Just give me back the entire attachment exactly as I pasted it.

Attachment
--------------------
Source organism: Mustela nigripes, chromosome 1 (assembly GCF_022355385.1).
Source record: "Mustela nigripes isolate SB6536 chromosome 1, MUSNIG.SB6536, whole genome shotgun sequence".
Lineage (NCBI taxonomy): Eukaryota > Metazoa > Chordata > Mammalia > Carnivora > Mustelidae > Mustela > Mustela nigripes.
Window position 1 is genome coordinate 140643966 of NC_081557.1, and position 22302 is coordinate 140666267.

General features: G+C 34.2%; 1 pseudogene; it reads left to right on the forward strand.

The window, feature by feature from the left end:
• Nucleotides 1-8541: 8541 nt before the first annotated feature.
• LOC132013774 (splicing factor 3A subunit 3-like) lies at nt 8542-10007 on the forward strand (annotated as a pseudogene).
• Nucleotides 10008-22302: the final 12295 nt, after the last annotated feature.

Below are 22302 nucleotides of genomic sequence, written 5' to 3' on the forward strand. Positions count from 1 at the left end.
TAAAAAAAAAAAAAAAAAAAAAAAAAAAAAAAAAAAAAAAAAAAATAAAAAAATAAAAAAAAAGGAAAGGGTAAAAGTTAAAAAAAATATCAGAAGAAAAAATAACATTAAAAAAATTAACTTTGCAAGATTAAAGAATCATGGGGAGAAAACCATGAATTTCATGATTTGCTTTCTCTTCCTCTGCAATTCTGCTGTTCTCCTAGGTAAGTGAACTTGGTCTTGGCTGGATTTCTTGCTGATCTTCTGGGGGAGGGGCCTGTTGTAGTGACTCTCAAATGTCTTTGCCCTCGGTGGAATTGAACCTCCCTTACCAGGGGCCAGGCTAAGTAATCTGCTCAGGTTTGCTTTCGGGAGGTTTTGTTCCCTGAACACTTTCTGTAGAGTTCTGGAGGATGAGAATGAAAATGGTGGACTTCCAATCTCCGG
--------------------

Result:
Source organism: Mustela nigripes, chromosome 1 (assembly GCF_022355385.1).
Source record: "Mustela nigripes isolate SB6536 chromosome 1, MUSNIG.SB6536, whole genome shotgun sequence".
Lineage (NCBI taxonomy): Eukaryota > Metazoa > Chordata > Mammalia > Carnivora > Mustelidae > Mustela > Mustela nigripes.
Window position 1 is genome coordinate 140643966 of NC_081557.1, and position 22302 is coordinate 140666267.

General features: G+C 34.2%; 1 pseudogene; it reads left to right on the forward strand.

The window, feature by feature from the left end:
• Nucleotides 1-8541: 8541 nt before the first annotated feature.
• LOC132013774 (splicing factor 3A subunit 3-like) lies at nt 8542-10007 on the forward strand (annotated as a pseudogene).
• Nucleotides 10008-22302: the final 12295 nt, after the last annotated feature.

Below are 22302 nucleotides of genomic sequence, written 5' to 3' on the forward strand. Positions count from 1 at the left end.
TAAAAAAAAAAAAAAAAAAAAAAAAAAAAAAAAAAAAAAAAAAAATAAAAAAATAAAAAAAAAGGAAAGGGTAAAAGTTAAAAAAAATATCAGAAGAAAAAATAACATTAAAAAAATTAACTTTGCAAGATTAAAGAATCATGGGGAGAAAACCATGAATTTCATGATTTGCTTTCTCTTCCTCTGCAATTCTGCTGTTCTCCTAGGTAAGTGAACTTGGTCTTGGCTGGATTTCTTGCTGATCTTCTGGGGGAGGGGCCTGTTGTAGTGACTCTCAAATGTCTTTGCCCTCGGTGGAATTGAACCTCCCTTACCAGGGGCCAGGCTAAGTAATCTGCTCAGGTTTGCTTTCGGGAGGTTTTGTTCCCTGAACACTTTCTGTAGAGTTCTGGAGGATGAGAATGAAAATGGTGGACTTCCAATCTCCGG